Tag Archives: map quilts

My Latest Obsession

When I began my map quilt of the Ohio and Erie Canal I had no idea how deep I would get into the subject. Last Sunday I dragged my husband to a lock operation demo at the NPS Canal Exploration Center, and then surveyed the exhibits inside the center. First, here’s a photo of an actual quilt being worked on by one of the volunteers. (She was taking a break at the time.) You can tie just about any subject to quilting, somehow.

Opening and closing a canal lock isn’t exactly high tech. You get a few people to push or pull the horizontal beams attached to the gates. Those suckers weigh a few tons. When the lower gate is closed the lock fills up with water and raises the boat to a higher level for the next stretch of canal. If the boat is going the other way, the process is reversed.

I learned that each lock is 15 feet wide and 90 feet long. Canal boats were 14 feet wide and 80 feet long, which made for tight clearance. After the mules or horses were unhitched, the crew poled the boats into the locks and used the poles to keep the boats away from the lock sides.

Before 1850 some canal boats took paying passengers from Cleveland to Portsmouth, Ohio. A trip took about 80 hours, and to call the quarters cramped is an understatement. After 1850 railroads were the preferable transportation choice.

Many canal boats were family operations and the boats also served as the family’s home.

During the disastrous flood of 1913 the locks in Akron were dynamited to release the water backed up by the locks. There were 15 locks in a one mile stretch in Akron.

I think it’s time for me to step away from the lock, and concentrate more on the art part of my quilt. I did hear, though, that Canal Fulton operates horse pulled canal boat rides in season. . . .

 

15 Comments

Filed under Commentary

Artistic Endeavors – Interpretive Maps

Lately I’ve been exploring maps as artistic interpretations of a place or idea because a group I belong to has a map quilt challenge this year. My thinking, which was running along prosaic geographic paths, was transformed by Diane Savona’s map creations. She says,”[Maps] can also teach history. They can be used to hold stories and feelings about a place.”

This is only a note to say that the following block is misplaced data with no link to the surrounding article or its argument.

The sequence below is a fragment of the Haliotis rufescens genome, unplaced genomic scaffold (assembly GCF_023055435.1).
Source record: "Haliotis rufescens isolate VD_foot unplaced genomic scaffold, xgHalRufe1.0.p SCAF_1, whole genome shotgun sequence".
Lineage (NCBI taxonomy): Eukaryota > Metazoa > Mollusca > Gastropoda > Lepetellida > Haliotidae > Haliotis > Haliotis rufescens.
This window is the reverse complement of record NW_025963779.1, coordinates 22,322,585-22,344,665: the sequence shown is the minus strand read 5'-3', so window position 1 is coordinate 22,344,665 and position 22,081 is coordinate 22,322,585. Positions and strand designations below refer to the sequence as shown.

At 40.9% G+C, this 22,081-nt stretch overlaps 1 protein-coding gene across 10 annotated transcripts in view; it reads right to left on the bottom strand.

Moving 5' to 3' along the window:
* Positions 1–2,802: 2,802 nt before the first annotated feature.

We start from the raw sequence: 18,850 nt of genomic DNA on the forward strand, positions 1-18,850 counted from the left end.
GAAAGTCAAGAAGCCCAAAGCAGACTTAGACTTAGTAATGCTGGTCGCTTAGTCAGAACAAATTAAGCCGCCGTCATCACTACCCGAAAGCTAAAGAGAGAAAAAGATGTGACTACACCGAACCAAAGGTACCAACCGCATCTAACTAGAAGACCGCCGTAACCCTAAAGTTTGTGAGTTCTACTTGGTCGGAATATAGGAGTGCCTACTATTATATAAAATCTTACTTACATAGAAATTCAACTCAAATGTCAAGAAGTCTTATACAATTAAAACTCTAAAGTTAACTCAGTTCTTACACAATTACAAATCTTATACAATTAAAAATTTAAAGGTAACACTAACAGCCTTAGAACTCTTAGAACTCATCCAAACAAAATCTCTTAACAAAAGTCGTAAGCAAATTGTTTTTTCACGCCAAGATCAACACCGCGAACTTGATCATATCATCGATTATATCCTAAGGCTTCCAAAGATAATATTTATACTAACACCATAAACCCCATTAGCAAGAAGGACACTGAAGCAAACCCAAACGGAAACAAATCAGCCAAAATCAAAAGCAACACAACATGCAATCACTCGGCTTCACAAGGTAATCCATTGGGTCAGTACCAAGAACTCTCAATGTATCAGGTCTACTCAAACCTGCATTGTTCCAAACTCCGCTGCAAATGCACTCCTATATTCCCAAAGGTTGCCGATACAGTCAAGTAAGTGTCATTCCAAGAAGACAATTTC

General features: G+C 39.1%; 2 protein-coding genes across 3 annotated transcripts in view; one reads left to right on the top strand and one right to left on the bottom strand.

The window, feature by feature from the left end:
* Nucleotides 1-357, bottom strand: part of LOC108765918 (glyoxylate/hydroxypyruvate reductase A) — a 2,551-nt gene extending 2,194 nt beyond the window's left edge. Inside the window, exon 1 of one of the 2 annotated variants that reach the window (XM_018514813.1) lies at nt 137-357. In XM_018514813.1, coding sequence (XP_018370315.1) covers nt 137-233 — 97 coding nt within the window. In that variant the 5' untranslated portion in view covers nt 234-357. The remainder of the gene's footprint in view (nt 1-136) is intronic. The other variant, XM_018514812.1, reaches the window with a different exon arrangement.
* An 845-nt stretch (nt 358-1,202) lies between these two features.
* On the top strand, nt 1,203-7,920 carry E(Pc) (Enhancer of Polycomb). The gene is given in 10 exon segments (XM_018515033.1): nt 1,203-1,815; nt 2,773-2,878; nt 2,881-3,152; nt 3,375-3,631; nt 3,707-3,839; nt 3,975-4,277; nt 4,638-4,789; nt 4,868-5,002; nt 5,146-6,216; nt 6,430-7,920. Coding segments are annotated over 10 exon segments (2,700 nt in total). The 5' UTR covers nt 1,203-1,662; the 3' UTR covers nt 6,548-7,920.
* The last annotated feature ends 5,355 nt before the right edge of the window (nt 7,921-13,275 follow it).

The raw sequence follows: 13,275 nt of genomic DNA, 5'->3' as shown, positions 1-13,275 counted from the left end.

One of Savona’s earliest map works was Hometown Perceptions.

“A young man told me that he is afraid to go into neighboring Paterson, which has a mostly African-American population. I’m a middle-aged woman, and feel no such danger. This map explores our subconscious feelings and prejudices, the perceptions we develop about our homes and our neighbors. Most of the materials were obtained at local garage sales.”

Static 1 was Savona’s response to a trip to India.

“In ancient castles in India, royal women could only view the outside world through carved stone grills called jali. While traveling through India in an enormous white bus, I felt that I was also getting a very limited view of this amazing country. Returning home, I printed a pattern using images of tour bus windows. This cloth was set over wool, cut into and sewn to create a textile jali over images of India, printed on cloth.”

In Hurricane New Orleans Savona used locks and keys, the symbols of a secure dwelling.

“Based on a map of the Chalmette section of New Orleans. There are actual keys embedded under the cloth. Other sections have discharged images of keys and locks.”

Finally, Savona’s response to the atomic bomb at Hiroshima.

“During a month in Hiroshima, I spent many days ‘beachcombing’ the river edges at low tide. I found ceramic shards, electronic bits…and glass fused by the blast 70 years ago. ( I checked with the museum: it is permissible to take these items). This map shows a section of the city nearest to the blast epicenter, with the rivers forming long black verticals, crossed by connecting white bridges.”

I hope you look at Savona’s other work as well. I’ve just started reading her blog, where she talks about her processes. Talk about thinking outside the box.

For more creative, often non-fabric, maps check out cARTography.

14 Comments

Filed under Art quilts, Commentary, Inspiration